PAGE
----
When Georgia O'Keeffe first visited New Mexico in 1917, she was instantly drawn to the stark beauty of its unusual architectural and landscape forms. In 1929, she began spending part of almost every year painting there, first in Taos, and subsequently in and around Alcalde, Abiquiu, and Ghost Ranch, with occasional excursions to remote sites she found particularly compelling. Georgia O'Keeffe and New Mexico is the first book to analyze the artist's famous depictions of these Southwestern landscapes.
Beautifully illustrated and gracefully written, the book accompanies an exhibition of the same name at the Georgia O'Keeffe Museum in Santa Fe, New Mexico. It reproduces the exhibition's 50 paintings and includes striking photographs of the sites that inspired them as well as diagrams of the region's distinctive geology. The book examines the magnificence of O'Keeffe's work through essays by three noted authors. Barbara Buhler Lynes, Curator of the Georgia O'Keeffe Museum and organizer of the exhibition, discusses the relationship of the artist's paintings to the places that inspired her.
Frederick Turner offers an illuminating essay contrasting O'Keeffe's fabled aloofness from the well-established art colony in Santa Fe with her intense closeness to the local landscape she so fiercely loved. Lesley Poling-Kempes furnishes a fascinating chronicle of O'Keeffe's years in the region as well as a useful explanation of the geological forces that produced the intense colors and dramatic shapes of the landscapes O'Keeffe painted.
Georgia O'Keeffe Museum
Santa Fe, New Mexico
June 11-September 12, 2004
Columbus Museum of Art
October 1, 2004-January 16, 2005
Albright-Knox Art Gallery
Buffalo, New York
January 28-May 08, 2005
"The illustrations are beautifully reproduced, and the book's three essays are intelligent, carefully researched, and elegantly presented."--Roxana Robinson, The Wilson Quarterly
"In her meticulous account, Lesley Poling-Kempes discusses the geophysical origins of this land of 'extremes and contrast,' analyzing the layered stone formations and matching them up with O'Keeffe's keen observations of red shales, sandshales and silt stones created 200 million years ago. . . . Frederich W. Turner steps more intimately into O'Keeffe's preserve, discussing her eccentricities, her remoteness from others sharing the land . . . and the mythology she did much to create. . . . Once installed in New Mexico, though, she became an authentic new conquistador, he concludes, and entered her true final domain."--Dore Ashton, Times Literary Supplement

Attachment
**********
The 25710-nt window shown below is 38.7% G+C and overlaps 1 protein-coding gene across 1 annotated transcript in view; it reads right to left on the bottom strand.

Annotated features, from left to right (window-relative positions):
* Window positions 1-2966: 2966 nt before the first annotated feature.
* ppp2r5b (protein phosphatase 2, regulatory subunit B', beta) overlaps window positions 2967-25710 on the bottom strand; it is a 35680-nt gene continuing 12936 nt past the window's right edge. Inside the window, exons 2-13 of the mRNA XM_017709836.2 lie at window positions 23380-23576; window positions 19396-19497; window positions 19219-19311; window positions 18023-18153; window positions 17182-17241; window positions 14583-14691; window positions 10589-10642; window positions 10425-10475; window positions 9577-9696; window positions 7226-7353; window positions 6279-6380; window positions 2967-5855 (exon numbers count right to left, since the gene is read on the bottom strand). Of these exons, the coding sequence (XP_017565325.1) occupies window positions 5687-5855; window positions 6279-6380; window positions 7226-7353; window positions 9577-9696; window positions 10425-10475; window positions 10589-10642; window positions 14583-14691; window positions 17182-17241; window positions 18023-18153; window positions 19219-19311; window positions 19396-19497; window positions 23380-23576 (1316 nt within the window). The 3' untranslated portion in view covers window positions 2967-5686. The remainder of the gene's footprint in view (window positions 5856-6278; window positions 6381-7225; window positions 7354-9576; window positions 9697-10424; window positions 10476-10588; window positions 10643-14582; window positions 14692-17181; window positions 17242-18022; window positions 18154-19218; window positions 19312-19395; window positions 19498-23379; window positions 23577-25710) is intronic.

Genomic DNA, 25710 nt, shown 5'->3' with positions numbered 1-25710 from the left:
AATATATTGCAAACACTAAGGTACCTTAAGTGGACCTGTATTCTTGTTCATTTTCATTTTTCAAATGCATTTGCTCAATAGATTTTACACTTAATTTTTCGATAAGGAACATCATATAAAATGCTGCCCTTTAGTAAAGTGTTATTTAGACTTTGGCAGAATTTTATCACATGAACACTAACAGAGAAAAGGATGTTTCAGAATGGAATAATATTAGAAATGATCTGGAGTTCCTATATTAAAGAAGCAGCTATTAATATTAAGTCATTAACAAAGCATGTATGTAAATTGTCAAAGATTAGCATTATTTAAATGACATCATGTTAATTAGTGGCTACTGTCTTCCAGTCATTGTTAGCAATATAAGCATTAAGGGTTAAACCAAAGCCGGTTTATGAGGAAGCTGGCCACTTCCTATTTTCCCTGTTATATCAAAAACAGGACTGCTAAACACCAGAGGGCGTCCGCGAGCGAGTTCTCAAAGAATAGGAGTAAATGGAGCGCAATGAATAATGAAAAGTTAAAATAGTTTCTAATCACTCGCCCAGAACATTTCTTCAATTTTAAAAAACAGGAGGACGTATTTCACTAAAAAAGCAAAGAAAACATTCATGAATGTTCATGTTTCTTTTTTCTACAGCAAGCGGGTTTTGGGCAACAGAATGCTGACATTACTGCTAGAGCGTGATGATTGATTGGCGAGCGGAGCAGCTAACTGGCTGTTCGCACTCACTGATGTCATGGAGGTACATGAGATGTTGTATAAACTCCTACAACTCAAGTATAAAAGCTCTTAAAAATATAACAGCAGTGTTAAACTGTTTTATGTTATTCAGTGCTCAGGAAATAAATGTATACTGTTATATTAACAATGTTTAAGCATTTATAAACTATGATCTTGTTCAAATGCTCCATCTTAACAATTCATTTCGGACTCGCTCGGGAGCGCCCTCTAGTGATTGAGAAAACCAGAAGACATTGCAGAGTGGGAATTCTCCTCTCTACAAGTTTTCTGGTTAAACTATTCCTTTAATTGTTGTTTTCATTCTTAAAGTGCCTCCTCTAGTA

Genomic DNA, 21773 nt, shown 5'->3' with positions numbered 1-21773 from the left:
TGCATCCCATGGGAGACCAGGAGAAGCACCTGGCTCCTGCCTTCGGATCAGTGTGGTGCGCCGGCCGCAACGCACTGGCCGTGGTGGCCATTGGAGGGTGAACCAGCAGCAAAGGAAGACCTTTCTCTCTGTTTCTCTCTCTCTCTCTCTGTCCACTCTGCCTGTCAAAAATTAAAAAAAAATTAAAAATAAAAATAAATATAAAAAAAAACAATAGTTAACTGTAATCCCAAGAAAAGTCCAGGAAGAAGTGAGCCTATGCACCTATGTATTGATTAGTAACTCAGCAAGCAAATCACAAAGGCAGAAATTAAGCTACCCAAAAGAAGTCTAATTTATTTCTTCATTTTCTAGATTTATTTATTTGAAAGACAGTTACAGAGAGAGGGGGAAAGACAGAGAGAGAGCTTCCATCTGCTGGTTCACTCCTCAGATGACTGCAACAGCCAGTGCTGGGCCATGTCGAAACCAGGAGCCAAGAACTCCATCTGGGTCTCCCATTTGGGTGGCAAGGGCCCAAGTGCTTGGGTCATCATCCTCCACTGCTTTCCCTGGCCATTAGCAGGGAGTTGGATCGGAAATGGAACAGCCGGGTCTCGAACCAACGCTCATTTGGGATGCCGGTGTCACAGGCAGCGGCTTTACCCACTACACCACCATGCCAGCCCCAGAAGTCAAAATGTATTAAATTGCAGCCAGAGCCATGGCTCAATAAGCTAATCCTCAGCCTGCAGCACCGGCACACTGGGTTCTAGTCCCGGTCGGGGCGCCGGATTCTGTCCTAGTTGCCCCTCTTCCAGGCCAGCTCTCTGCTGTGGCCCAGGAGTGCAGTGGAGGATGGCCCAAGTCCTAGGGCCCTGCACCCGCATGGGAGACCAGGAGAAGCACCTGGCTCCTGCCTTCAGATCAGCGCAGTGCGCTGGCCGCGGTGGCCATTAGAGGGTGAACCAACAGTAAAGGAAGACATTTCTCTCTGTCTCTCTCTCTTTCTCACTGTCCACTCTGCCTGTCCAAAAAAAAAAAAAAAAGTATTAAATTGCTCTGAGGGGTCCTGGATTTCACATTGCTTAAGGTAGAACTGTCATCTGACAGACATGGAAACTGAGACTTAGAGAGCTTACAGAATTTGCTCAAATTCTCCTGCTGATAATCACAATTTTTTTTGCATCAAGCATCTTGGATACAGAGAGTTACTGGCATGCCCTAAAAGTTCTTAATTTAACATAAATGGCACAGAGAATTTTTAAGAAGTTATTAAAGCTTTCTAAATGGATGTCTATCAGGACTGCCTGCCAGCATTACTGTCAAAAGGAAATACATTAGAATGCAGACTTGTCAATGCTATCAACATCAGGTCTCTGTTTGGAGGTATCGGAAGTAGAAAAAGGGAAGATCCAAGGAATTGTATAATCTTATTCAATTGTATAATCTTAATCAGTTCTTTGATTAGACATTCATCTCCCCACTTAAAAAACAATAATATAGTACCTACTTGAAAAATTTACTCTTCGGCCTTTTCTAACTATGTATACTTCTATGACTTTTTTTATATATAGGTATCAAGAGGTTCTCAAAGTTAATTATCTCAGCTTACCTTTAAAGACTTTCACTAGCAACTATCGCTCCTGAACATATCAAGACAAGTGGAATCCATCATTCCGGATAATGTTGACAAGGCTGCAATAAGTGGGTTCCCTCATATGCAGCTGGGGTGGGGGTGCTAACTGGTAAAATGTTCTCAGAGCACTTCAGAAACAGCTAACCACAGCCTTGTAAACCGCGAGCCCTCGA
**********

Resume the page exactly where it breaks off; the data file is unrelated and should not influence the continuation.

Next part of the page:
"This book will significantly contribute to our understanding of this phase of O'Keeffe's life and accomplishments. Lynes' essay, in particular, opens up a new aspect of the artist's work. She revisits the landscapes that inspired much of O'Keeffe's artistry, comparing each carefully with its corresponding painted rendition. She discovers how the artist walks the fine line between specific observation and playful abstraction. Her careful consideration of each pictorial structure makes us see the lengths to which O'Keeffe went in order to make these landscape forms speak to her."--Kathleen Pyne, University of Notre Dame
Table of Contents:
Director's Foreward 7
Georgia O'Keefe and New Mexica: A Sense of Place by Barbara Buhler Lynes 11
A Sense of Place I: Toas, Alcalde, Tierra Azul, Ghost Ranch, Black Place 59
A Call to Place by Lesley Poling-Kempes 77
A Sense of Place II: Chama River, White Place, Abiquiu, Ghost Ranch 89
On Her Conquest of Space by Frederick W. Turner 109
Suggestions for Further Reading 134
Photography Credits 143
Copublished with the Georgia O'Keeffe Museum, Santa Fe